10. 10. Bloom’s Taxonomy Paired with Typical Language FunctionsBloom’s Taxonomy of Language Function Thinking Skills Knowledge  define, list, label Comprehension  describe, report, paraphrase, explain Application  interpret, generalize Analysis  compare, contrast, differentiate Synthesis  synthesize information Evaluation  evaluate, decide, predict
  11. 11. THE REVISED ESL-CURRICULUM FOR ADULT LEARNERS General ESL- ObjectivesCONSIDERATIONS FOR REVISION Specific ESL - Objectives Questions to Consider The Role of ESL Text-Books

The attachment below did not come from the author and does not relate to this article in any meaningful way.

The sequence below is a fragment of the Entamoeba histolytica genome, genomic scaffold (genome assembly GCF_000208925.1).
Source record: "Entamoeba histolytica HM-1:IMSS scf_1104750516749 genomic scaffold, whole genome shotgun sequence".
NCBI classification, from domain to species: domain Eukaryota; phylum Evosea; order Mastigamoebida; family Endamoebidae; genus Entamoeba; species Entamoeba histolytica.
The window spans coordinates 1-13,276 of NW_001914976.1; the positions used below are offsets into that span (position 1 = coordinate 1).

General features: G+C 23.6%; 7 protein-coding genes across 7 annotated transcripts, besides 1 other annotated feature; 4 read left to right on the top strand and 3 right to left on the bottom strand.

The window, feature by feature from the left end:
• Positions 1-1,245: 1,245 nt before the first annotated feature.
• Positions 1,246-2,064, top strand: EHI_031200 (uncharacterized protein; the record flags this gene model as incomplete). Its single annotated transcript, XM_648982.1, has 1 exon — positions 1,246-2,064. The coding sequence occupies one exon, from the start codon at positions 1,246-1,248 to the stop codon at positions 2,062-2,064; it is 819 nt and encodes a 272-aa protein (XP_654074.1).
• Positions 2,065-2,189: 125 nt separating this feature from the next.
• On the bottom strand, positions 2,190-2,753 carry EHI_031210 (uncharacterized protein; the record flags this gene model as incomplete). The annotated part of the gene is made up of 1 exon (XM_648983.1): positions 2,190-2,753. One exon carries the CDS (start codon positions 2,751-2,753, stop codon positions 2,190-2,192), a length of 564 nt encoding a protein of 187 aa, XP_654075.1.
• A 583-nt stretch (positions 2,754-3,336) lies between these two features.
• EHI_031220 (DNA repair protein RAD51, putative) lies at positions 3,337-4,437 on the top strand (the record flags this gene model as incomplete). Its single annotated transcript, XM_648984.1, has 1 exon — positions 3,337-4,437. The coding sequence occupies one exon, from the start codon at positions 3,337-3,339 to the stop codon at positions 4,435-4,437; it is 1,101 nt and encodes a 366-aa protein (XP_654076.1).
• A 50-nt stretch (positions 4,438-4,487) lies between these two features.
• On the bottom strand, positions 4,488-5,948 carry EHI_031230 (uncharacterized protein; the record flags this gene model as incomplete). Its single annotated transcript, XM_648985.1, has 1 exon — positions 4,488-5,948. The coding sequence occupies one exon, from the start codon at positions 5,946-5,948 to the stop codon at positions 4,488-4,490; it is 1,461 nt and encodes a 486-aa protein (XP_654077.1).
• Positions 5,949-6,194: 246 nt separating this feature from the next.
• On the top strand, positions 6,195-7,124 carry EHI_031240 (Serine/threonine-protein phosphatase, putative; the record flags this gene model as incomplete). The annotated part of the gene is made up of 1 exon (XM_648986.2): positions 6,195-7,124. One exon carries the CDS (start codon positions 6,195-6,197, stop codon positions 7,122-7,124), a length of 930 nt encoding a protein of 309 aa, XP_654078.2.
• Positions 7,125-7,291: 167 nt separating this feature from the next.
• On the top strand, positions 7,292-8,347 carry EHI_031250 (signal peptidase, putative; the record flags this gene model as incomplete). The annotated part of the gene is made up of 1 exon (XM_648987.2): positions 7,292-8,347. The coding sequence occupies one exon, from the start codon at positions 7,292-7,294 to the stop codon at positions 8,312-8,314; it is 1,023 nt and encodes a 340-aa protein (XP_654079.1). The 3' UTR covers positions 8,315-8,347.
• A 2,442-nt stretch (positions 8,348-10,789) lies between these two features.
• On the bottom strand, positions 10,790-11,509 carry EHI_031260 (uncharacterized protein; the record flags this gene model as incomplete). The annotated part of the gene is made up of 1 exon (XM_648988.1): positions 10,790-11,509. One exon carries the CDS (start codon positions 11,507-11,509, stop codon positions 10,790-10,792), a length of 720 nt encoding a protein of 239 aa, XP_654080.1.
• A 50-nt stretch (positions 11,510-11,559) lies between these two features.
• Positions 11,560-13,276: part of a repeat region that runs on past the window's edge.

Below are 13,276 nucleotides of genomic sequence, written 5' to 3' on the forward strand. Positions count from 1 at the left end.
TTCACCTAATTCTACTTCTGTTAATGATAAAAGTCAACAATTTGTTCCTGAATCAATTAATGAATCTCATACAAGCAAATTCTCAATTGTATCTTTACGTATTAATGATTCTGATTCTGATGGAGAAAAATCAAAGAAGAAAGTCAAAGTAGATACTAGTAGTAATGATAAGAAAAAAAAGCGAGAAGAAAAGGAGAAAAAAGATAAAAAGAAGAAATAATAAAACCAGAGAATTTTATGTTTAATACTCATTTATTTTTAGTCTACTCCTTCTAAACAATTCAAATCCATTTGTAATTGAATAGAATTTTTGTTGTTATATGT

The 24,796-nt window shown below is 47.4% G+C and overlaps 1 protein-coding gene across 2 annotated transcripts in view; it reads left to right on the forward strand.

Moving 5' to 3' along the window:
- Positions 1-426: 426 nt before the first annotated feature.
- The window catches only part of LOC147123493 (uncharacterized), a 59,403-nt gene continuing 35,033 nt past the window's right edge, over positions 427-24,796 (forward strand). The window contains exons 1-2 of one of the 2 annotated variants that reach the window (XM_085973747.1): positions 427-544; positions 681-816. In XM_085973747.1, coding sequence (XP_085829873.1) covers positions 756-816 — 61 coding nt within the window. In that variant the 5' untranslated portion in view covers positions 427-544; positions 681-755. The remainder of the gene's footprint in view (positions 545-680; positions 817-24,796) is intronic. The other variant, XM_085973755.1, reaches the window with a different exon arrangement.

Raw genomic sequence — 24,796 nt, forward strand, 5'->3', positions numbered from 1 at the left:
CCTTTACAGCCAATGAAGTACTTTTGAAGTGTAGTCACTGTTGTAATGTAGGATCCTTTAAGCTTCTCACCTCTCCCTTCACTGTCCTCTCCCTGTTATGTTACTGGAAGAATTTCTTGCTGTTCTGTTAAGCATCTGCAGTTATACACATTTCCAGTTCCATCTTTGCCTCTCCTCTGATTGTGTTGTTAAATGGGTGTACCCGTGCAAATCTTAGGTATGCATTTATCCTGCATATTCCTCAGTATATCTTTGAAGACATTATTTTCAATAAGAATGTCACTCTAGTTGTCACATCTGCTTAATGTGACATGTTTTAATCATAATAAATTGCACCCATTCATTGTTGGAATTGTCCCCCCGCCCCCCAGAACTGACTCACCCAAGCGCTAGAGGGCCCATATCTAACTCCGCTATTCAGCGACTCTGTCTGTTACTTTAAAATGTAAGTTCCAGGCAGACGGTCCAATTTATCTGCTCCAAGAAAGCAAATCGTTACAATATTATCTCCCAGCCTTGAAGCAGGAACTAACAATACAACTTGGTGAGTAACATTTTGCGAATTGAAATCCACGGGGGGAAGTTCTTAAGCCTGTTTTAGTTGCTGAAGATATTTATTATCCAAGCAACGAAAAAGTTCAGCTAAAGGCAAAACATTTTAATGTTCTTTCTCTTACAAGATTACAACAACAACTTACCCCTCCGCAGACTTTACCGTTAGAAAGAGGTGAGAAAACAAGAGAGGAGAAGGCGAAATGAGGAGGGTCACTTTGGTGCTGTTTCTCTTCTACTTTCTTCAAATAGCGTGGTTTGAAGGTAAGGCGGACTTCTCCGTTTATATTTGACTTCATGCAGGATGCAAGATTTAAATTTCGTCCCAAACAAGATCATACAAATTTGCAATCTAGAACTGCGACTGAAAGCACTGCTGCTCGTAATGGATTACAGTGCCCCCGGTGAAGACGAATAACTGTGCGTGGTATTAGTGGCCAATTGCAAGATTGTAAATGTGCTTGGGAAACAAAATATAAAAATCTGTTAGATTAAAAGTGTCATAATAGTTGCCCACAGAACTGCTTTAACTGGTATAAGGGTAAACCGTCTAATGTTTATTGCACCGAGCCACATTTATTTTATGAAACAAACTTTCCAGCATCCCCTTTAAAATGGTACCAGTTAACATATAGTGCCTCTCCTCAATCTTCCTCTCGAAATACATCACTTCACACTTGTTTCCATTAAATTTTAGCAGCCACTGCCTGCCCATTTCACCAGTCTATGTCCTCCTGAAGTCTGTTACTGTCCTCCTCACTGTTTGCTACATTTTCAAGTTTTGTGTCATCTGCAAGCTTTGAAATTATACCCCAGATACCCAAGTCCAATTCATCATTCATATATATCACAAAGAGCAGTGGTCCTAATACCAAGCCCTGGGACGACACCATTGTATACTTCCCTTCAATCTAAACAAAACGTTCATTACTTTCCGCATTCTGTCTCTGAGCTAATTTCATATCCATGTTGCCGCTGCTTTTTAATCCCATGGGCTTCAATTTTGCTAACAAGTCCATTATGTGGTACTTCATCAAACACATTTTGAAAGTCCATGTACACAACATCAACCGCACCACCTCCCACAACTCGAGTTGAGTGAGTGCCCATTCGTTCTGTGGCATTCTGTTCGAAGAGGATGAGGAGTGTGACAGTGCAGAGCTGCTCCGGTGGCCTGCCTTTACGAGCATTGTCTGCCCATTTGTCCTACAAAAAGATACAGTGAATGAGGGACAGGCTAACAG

12. 12. REFERENCES:Ansary, H., & Babaii, E. (2006). Universal characteristics of EFL/ESL textbooks: A step towards systematictextbook evaluation. ITESL. Retrieved 11/08/2006 from http://iteslj.org/Articles/Ansary-Textbooks/.Berube, B. (2000). Managing ESL programs in rural and small urban schools. Alexandria, VA: Teachers ofEnglish to Speakers of Other Languages.ATESL Adult ESL Curriculum Framework : http://www.atesldocuments.com/cf/demonstratingByrd, P. (2001). “Textbooks: Evaluation for selection and analysis for implementation.” In M. Celce-Murcia(Ed.), Teaching English as a second or foreign language. Boston, MA: Heinle & Heinle.Collier, V. (1989). How long? A synthesis of research on academic achievement in a second language. TESOLQuarterly, 23(3), 509-531.Cooper, J. (2000). Literacy: Helping children construct meaning (4th ed). New York: Houghton Mifflin.Echevarria, J., Vogt, M., & Short, D. J. (2004). Making content comprehensible for English language learners:The SIOP model. Boston: Allyn and Bacon.Fountas, I., & Pinnell, G. (1996). Guided reading: Good first teaching for all children. Portsmouth, NH:Heinemann.Garinger, D. (2002). Textbook selection for the ESL classroom. Online Resources: Digests.http://www.cal.org/resources/Digest/0210garinger.html